habitat of Indian Mynah

To: "" <>, 'John Leonard' <>
Subject: habitat of Indian Mynah
From: Susan Myers <>
Date: Mon, 17 Apr 2000 10:23:24 +1000
Hi John,
The name Indian Myna is a misnomer - it should properly be called Common Myna. 
It is found naturally from Central Asia and Afghanistan, throughout South-East 
Asia through to Peninsular Malaysia (into which I believe it has expanded its 
range relatively recently) as well as in India. In the Asian region it has been 
introduced into Brunei, Sumatra and southern China. I have observed them in a 
number of South-East Asian countries where they always occur in open or 
disturbed habitat, cultivated and urban areas. Their favourite habitat appears 
to be airports! I haven't seen them in India but my guess is they would favour 
much the same habitat throughout their range. This would seem to leave plenty 
of scope for further expansion into as yet uncolonised parts of Australia. I 
don't think we've seen the last of them!
Apparently they will nest not only in hollows but also in disused bird and 
squirrel nests ('Birds of South-East Asia' Robson). I have seen them nesting in 
palms in their dozens and, as we all know, they love the eaves of buildings. If 
they are relatively recent arrivals in Malaysia this may explain why they 
appear to be restricted to urban areas (so far).


Susan Myers
Ph. +61 3 9899 9303
Fax +61 3 9890 8911

-----Original Message-----
From:   John Leonard [SMTP:
Sent:   Monday, April 17, 2000 8:42 AM
Subject:        habitat of Indian Mynah

>From an all too brief visit to West Malaysia a couple of years ago I
observed that Indian Mynahs there were exclusively urban birds. They seemed
to be found only in the big towns and not even in the little villages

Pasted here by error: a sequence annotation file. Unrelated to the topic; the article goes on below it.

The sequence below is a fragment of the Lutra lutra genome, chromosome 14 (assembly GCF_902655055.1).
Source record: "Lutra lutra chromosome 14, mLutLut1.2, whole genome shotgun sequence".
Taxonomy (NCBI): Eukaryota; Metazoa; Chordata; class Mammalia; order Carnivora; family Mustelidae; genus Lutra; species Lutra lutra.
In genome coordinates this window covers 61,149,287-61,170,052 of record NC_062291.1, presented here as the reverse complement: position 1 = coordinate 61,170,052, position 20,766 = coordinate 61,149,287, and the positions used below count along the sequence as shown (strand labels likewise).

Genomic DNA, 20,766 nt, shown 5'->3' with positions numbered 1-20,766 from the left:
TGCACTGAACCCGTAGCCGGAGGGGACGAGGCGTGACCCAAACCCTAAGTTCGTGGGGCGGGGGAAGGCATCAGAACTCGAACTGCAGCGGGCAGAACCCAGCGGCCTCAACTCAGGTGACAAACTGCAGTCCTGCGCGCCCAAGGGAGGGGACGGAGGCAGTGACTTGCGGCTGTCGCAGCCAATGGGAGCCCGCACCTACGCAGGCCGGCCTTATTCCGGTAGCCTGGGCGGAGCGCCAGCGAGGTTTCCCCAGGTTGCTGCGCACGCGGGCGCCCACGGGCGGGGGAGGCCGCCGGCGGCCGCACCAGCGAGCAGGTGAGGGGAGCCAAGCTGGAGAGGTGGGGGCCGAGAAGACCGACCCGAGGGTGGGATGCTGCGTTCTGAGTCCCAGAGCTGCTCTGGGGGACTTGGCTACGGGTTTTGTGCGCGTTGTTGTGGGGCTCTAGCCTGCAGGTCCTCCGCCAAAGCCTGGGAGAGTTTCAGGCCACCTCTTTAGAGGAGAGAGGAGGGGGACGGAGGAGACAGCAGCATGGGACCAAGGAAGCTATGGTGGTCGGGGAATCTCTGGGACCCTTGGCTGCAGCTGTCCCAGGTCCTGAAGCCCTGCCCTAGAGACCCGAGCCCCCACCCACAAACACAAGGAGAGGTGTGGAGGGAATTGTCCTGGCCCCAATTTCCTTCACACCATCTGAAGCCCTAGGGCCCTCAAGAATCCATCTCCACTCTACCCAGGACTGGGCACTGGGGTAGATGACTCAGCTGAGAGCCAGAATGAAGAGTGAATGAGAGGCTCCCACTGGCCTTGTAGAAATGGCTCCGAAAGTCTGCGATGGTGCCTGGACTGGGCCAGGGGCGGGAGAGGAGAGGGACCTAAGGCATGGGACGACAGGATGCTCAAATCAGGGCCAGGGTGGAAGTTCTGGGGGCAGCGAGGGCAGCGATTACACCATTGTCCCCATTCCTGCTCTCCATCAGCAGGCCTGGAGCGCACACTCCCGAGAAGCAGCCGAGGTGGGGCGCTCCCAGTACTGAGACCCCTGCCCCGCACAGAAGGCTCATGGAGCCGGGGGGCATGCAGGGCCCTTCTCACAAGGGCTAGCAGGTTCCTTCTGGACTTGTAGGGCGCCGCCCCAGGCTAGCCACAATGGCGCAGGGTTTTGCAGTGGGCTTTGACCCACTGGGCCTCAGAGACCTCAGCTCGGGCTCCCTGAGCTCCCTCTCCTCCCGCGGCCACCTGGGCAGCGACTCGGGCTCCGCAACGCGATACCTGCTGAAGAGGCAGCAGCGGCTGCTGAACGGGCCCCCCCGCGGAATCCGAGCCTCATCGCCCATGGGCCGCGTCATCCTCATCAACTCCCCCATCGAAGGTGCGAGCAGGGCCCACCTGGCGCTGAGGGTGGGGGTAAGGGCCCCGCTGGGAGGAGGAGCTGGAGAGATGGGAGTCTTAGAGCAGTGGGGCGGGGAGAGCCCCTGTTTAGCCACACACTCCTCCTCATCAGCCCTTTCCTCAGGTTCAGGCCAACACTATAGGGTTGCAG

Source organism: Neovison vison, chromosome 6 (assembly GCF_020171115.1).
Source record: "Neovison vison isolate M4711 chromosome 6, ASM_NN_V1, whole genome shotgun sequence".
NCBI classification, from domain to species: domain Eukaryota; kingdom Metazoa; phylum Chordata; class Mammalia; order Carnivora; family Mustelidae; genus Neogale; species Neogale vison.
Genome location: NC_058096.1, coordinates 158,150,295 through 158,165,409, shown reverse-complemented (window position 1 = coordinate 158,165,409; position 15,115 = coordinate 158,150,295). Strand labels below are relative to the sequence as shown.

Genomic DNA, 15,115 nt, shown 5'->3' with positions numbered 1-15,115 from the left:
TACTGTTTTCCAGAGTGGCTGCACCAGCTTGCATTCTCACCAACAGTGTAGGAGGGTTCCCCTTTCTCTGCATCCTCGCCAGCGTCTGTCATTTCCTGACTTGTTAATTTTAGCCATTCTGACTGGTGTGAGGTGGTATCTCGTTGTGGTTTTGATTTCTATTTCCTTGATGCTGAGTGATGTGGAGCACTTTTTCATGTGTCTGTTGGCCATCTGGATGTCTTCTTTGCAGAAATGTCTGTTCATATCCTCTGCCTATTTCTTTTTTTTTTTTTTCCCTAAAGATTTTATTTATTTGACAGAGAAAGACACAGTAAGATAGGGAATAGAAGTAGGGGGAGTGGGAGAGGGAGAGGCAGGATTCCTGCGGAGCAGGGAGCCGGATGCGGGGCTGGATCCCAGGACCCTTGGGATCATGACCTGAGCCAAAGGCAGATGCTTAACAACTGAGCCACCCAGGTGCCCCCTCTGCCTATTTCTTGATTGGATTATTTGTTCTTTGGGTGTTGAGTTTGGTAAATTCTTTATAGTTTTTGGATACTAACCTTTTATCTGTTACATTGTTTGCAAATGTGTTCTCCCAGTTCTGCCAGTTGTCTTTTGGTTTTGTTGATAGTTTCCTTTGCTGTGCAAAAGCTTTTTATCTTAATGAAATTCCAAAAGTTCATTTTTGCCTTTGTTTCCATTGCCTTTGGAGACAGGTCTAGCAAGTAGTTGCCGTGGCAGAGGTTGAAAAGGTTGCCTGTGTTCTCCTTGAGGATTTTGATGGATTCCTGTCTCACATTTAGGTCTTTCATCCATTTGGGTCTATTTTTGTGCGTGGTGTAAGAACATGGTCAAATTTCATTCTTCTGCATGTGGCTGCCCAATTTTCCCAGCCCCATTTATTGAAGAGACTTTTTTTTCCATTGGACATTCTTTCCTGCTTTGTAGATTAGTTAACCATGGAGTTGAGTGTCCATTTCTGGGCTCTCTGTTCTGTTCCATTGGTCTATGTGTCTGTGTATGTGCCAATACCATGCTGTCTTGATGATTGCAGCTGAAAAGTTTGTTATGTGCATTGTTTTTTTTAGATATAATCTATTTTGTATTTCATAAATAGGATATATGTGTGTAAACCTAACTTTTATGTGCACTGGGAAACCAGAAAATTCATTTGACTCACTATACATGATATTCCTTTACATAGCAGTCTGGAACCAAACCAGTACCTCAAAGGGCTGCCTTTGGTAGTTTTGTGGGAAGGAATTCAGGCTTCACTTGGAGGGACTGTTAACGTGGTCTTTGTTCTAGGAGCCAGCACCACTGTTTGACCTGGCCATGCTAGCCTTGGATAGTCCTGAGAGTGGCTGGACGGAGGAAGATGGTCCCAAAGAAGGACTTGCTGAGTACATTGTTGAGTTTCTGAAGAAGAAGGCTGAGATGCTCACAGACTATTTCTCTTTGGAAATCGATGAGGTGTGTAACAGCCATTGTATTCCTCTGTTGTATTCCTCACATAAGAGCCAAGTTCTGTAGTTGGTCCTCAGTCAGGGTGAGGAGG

(kampong). Mynahs in what remains of natural habitat are Jungle Mynahs.

Which leads one to ask, what is the natural habitat of Indian Mynahs where
they came from (India?).

I would hazrd a guess at dry, lightly wooded country with rocks or cliffs
(to nest in), rather than dense jungle, or any other habitat. Which is a
worry because it suggests that a good deal of rural eastern Australia might
be suitable habitat for them, when they learn to live away from towns, as
European Starlings have... :-(

John Leonard

John Leonard (Dr),
PO Box 243,
Woden, ACT 2606,

To unsubscribe from this list, please send a message to

Include ONLY "unsubscribe birding-aus"
in the message body (without the quotes)

To unsubscribe from this list, please send a message to

Include ONLY "unsubscribe birding-aus"
in the message body (without the quotes)

<Prev in Thread] Current Thread [Next in Thread>

The University of NSW School of Computer and Engineering takes no responsibility for the contents of this archive. It is purely a compilation of material sent by many people to the birding-aus mailing list. It has not been checked for accuracy nor its content verified in any way. If you wish to get material removed from the archive or have other queries about the archive e-mail Andrew Taylor at this address: andrewt@cse.unsw.EDU.AU